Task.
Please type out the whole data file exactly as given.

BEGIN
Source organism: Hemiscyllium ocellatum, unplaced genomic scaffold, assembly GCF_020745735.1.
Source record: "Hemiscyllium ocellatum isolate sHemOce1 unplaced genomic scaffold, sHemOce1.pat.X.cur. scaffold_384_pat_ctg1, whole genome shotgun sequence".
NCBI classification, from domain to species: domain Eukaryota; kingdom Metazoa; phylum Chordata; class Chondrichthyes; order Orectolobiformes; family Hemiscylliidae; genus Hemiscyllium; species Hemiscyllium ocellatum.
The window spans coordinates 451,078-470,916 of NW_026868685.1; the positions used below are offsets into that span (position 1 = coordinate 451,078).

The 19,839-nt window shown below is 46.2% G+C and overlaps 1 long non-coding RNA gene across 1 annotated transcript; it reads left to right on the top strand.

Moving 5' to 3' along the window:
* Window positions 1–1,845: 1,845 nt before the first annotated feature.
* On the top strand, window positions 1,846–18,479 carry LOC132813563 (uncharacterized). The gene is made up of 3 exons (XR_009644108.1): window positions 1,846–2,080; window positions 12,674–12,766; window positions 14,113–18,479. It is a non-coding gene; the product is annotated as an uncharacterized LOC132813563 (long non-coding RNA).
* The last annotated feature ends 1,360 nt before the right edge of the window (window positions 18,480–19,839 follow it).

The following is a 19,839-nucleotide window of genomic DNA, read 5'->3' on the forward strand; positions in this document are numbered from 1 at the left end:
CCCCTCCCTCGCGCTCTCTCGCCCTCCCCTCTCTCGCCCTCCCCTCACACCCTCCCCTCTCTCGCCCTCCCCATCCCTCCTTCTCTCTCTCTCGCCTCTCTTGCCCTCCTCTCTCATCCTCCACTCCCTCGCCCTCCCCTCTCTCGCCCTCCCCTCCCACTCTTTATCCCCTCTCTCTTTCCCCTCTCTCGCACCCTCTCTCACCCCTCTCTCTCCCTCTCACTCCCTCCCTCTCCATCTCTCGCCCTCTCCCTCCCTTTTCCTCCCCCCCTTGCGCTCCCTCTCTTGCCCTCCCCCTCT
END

Source organism: Hemiscyllium ocellatum, unplaced genomic scaffold, assembly GCF_020745735.1.
Source record: "Hemiscyllium ocellatum isolate sHemOce1 unplaced genomic scaffold, sHemOce1.pat.X.cur. scaffold_384_pat_ctg1, whole genome shotgun sequence".
NCBI classification, from domain to species: domain Eukaryota; kingdom Metazoa; phylum Chordata; class Chondrichthyes; order Orectolobiformes; family Hemiscylliidae; genus Hemiscyllium; species Hemiscyllium ocellatum.
The window spans coordinates 451,078-470,916 of NW_026868685.1; the positions used below are offsets into that span (position 1 = coordinate 451,078).

The 19,839-nt window shown below is 46.2% G+C and overlaps 1 long non-coding RNA gene across 1 annotated transcript; it reads left to right on the top strand.

Moving 5' to 3' along the window:
* Window positions 1–1,845: 1,845 nt before the first annotated feature.
* On the top strand, window positions 1,846–18,479 carry LOC132813563 (uncharacterized). The gene is made up of 3 exons (XR_009644108.1): window positions 1,846–2,080; window positions 12,674–12,766; window positions 14,113–18,479. It is a non-coding gene; the product is annotated as an uncharacterized LOC132813563 (long non-coding RNA).
* The last annotated feature ends 1,360 nt before the right edge of the window (window positions 18,480–19,839 follow it).

The following is a 19,839-nucleotide window of genomic DNA, read 5'->3' on the forward strand; positions in this document are numbered from 1 at the left end:
CCCCTCCCTCGCGCTCTCTCGCCCTCCCCTCTCTCGCCCTCCCCTCACACCCTCCCCTCTCTCGCCCTCCCCATCCCTCCTTCTCTCTCTCTCGCCTCTCTTGCCCTCCTCTCTCATCCTCCACTCCCTCGCCCTCCCCTCTCTCGCCCTCCCCTCCCACTCTTTATCCCCTCTCTCTTTCCCCTCTCTCGCACCCTCTCTCACCCCTCTCTCTCCCTCTCACTCCCTCCCTCTCCATCTCTCGCCCTCTCCCTCCCTTTTCCTCCCCCCCTTGCGCTCCCTCTCTTGCCCTCCCCCTCT